Nursing actions that produce desirable patient outcomes.
A way for nurses to justify their care.
Building a safer health system.
Processes to report medication errors.
Transforming the work environment for nurses.
A guide for research and practice.
Considered to be a specific explanation of an idea.
Not essential to research or EBP.
Static and do not change over time.
Valid research to guide practice.
Valid evidence to guide practice.
Generalizable to all practice.
Unlimited to any practice.
The best method to address the problems.
Little comparison of outcomes.
Limited measures of evaluation.
Extra time for the nurse at the bedside.
The study will not be approved by the institutional review board without these constraints.
The protection of human subjects underlies all human research projects.
The results will not be trustworthy and replicable.
The nurse researcher will not be able to get funding for the project and, therefore, will not be able to complete the project.
Value of life, justice, and respect
Beneficence, nonmaleficence, and value of life
Autonomy, nonmaleficence, and respect
Justice, autonomy, and nonmaleficence
He thought the new knowledge overrode any concern he should have for the rights of his son.
He did not know any better.
He ignored the point that he could not get informed consent from his son, who was particularly vulnerable.
Given that smallpox was such a lethal disease at that time, it was better for Jenner to ignore his son’s vulnerability so to gain new knowledge.
Within this environment, expectations for scientific integrity are laid out.
Federal regulations related to ethical standards are adhered to, increasing the likelihood of integrity.
The researcher always works within an ethical environment, which encourages the practice of ethical research behaviors.
Scientific integrity ensures funding, which means that the study will be completed.
This practice ensures that all research projects presented to the IRB will receive fair examination and not be denied without discussion.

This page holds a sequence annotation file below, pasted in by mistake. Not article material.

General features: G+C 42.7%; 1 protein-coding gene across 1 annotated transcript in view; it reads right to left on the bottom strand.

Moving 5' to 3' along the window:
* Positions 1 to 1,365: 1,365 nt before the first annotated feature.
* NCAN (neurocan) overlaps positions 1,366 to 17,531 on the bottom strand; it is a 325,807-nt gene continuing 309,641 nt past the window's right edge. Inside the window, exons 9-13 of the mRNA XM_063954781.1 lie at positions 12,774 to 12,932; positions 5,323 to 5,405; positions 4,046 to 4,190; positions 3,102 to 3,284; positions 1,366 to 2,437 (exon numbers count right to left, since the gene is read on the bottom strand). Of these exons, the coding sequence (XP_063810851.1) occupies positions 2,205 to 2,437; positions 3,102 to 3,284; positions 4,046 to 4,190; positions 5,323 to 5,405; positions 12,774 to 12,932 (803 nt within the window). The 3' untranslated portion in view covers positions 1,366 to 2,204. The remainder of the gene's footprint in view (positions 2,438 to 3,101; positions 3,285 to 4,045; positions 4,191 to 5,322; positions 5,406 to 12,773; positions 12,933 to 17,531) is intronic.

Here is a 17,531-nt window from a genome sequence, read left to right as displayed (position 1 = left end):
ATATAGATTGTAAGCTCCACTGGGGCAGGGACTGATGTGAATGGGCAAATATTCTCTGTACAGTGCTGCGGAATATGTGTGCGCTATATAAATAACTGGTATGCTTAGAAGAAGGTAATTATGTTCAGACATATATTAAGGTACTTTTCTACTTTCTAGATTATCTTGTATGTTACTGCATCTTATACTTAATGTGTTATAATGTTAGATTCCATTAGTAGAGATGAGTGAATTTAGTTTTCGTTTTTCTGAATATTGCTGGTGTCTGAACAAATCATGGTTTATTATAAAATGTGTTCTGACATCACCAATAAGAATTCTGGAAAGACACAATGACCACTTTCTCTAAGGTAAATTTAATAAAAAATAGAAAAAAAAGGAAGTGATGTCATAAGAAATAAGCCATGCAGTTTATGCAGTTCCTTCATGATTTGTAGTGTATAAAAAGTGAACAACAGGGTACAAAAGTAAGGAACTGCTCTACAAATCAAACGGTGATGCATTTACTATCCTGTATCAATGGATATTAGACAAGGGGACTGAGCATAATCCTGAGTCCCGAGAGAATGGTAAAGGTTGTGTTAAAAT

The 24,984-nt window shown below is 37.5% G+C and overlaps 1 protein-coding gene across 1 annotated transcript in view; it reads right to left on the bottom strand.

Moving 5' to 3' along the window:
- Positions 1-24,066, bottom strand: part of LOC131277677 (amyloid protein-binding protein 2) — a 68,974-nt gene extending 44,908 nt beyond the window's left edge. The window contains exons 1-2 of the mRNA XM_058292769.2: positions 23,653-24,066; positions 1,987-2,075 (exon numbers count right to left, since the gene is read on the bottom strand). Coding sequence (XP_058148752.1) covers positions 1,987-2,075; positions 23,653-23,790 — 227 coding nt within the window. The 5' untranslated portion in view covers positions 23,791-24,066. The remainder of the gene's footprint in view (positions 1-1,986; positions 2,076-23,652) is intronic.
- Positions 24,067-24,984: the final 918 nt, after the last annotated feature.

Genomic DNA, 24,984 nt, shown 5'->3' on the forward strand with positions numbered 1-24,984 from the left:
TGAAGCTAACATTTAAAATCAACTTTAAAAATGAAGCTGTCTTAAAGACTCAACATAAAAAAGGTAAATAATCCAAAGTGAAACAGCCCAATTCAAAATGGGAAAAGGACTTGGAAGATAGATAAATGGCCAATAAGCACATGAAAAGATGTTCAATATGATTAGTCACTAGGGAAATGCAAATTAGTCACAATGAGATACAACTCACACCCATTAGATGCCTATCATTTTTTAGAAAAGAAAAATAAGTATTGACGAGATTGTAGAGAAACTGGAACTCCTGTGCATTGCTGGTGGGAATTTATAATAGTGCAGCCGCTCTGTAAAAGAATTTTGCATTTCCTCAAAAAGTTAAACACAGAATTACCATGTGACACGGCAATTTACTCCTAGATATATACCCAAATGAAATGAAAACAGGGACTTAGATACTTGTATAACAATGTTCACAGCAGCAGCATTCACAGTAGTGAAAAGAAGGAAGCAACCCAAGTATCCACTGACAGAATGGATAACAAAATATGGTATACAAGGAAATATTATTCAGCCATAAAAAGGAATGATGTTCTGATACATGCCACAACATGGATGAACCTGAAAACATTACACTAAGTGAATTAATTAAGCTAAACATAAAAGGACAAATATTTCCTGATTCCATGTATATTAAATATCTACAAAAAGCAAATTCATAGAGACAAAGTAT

Gender studies have not been common until recently, and females react differently to different treatments.
Awareness of local customs and culture means that both IRB members and researchers understand issues of concern in a non-American population.
There is now great interest in researching healthcare issues in persons of different cultures.
It is not ethically appropriate for an incompetent person to conduct research.
An incompetent researcher will not be able to get informed consent from the vulnerable subject, which is unethical.
An incompetent researcher should always work with someone who is competent, so that he or she can learn the process.
Research is a complicated process that has to be learned.
The competence of the researcher to do the research
The availability of funding
The protection of the vulnerable subject
The nurse researcher will not lose his or her license to practice and do research because of the sensitive topic being researched.
If the research topic is particularly sensitive, this certificate protects patients from divulging issues uncomfortable to them.
The certificate protects the researcher and the researched from being coerced by governmental authorities to reveal sensitive information.
The certificate means that no information is shared with those who should not be informed.
The wrong question for the study means the wrong answer.
Carefully developed and refined questions focus the research project.
Without careful development of the questions, the research results will be meaningless.
It is unethical not to develop questions carefully.
Research results will be more meaningful.
The researcher will be adhering to international codes of ethics from which federal regulations are drawn.
The project will be rejected by the IRB, because the subject is not informed about the study.
The consenting subject will understand what the research is about and will have the choice to participate (or not).
Lying about the project to subjects when seeking informed consent
Fabrication, falsification of data, and plagiarism
Attributing only partial authorship to other contributors when they have done most of the work
Making false claims about a project being funded when the researcher is talking about his or her work
It is more difficult to obtain IRB permission to conduct a research project.
With paperless medical records, there are no data to analyze, even when interview data and surveys are involved.
The regulations protect against unauthorized disclosure; although IRB permission includes this protection, additional care is taken under HIPAA.
HIPAA ensures that highly sensitive data (e.g., HIV/AIDS status) is not disclosed.
The researcher does not talk about what the subject shares until the project’s results are published in a peer-reviewed journal.
All data are kept securely locked in a safe place and destroyed when the study is completed.
Care with replication studies must be taken so that original data are not shared in the second study.
All data are kept securely locked in a safe place and may be destroyed only according to IRB instructions.
For the protection of vulnerable clients and patients
For the protection of the nurse researcher
Because of an obligation inherent within the nursing profession